|Commisioner||Bank voor Onroerende Zaken N.V.|
|Accessible||Tram 6-7-10-20; metro 51-53-54|
|More||Kloos, M., Alexander Bodon, Architect, Uitgeverij 010, Rotterdam 1990.|
Office building with facilities in the base
In the sixties, Weesperstraat was widened in order to make the city centre more easily accessible for motor traffic. Large-scale office development was to give the city a new economic impetus. Weesperstaete, on the corner of Weesperplein and Sarphatistraat, was one of the last of these large buildings to be built.
Originally, the intention had been to lease the building as office space. However, even before its completion the entire building was leased to the University of Amsterdam, which was experiencing a period of unprecedented growth. It housed the university’s Psychological Laboratory. The building stands behind the historical building line because the intention had been to widen Sarphatistraat into an urban arterial road.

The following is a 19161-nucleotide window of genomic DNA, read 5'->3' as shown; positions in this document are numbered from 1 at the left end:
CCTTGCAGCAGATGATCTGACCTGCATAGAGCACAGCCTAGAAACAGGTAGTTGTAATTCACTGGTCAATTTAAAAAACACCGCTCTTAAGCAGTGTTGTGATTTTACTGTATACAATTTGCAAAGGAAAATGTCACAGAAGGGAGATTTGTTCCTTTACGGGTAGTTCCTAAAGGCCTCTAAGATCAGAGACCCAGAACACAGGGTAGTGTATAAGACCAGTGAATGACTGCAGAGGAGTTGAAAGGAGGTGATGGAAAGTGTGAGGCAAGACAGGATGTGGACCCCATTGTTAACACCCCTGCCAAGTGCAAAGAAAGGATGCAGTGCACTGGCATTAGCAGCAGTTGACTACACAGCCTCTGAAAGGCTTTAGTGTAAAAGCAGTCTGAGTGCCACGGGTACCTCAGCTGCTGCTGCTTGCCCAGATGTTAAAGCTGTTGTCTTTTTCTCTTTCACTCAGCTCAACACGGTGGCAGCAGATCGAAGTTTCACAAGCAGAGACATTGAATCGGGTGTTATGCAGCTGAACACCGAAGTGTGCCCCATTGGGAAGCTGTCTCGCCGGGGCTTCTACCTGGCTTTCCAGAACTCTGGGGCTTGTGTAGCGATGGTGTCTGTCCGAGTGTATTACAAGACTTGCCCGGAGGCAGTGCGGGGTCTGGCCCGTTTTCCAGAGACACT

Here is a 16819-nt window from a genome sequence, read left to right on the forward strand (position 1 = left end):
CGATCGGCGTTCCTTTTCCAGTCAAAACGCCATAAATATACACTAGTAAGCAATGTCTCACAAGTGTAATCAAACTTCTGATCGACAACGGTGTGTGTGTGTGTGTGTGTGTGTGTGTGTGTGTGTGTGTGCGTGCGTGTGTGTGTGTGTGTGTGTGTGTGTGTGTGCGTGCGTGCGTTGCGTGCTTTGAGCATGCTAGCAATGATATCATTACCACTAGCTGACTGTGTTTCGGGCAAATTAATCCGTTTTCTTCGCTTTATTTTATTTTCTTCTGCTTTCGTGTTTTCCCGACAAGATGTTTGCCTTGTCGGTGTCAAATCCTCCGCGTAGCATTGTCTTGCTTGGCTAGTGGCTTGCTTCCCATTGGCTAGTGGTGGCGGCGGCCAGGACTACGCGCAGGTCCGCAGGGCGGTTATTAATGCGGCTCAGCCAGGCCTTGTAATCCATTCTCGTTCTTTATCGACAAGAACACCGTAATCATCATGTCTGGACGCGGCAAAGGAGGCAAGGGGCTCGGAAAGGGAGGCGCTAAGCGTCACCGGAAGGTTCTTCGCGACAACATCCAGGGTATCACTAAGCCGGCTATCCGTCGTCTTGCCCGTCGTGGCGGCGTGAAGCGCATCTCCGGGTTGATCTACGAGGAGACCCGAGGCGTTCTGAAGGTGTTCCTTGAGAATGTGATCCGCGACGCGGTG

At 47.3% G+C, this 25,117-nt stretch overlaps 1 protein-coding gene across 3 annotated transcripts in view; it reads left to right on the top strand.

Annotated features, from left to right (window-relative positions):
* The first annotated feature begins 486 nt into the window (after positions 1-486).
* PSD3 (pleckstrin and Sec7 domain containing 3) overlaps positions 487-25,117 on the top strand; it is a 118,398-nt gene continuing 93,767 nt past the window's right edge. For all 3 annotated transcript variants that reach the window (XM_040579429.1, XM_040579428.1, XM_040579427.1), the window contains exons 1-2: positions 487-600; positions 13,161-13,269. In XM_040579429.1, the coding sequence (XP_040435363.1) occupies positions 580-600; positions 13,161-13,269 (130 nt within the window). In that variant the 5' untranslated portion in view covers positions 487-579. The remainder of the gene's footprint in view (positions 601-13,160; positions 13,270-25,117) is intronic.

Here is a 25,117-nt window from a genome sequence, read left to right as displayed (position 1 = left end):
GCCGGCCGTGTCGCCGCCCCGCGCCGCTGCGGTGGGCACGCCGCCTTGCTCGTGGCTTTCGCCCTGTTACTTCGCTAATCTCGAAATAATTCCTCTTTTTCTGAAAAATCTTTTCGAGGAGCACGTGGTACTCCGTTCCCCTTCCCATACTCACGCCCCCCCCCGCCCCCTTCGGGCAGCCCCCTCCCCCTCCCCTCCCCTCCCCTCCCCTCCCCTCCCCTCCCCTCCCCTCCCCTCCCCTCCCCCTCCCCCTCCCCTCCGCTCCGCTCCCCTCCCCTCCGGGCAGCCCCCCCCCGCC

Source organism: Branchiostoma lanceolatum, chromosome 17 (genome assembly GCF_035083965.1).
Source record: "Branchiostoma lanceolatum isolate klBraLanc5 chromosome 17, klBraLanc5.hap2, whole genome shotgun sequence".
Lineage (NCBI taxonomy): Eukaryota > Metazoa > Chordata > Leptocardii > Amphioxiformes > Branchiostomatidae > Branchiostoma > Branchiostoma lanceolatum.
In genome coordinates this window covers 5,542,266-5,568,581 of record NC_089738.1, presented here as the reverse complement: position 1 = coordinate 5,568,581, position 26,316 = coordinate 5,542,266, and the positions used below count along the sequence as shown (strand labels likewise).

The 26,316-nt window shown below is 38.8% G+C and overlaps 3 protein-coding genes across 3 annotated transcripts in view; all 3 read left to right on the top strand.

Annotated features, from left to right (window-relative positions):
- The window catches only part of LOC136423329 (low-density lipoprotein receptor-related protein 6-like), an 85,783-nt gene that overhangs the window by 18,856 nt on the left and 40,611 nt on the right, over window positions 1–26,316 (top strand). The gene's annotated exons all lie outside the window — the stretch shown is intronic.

Weesperstaete was inspired by the American metropolitan architecture advocated after the Second World War by architects such as Mies van der Rohe and Skidmore, Owings and Merrill. It is a landmark, which presents itself to the surrounding area with its clearly organized black glazed curtain walls. At the same time, the building fits in well with the urban design concept of wide thoroughfares. Weesperstaete has a concrete frame with black curtain walls and spandrel panels of dark anti-sun glass. This gives the building a certain closed quality, which soon earned it the nickname ‘de Doodskist’ (the coffin). At the foot of the building, near the metro entrance, are public-orientated functions. For this reason, the building is also sometimes compared to a plaza on Manhattan: uncompromising high-rise, with a vibrant public space at ground level in which shops are combined with a metro entrance. (ARCAM/JEA/JW)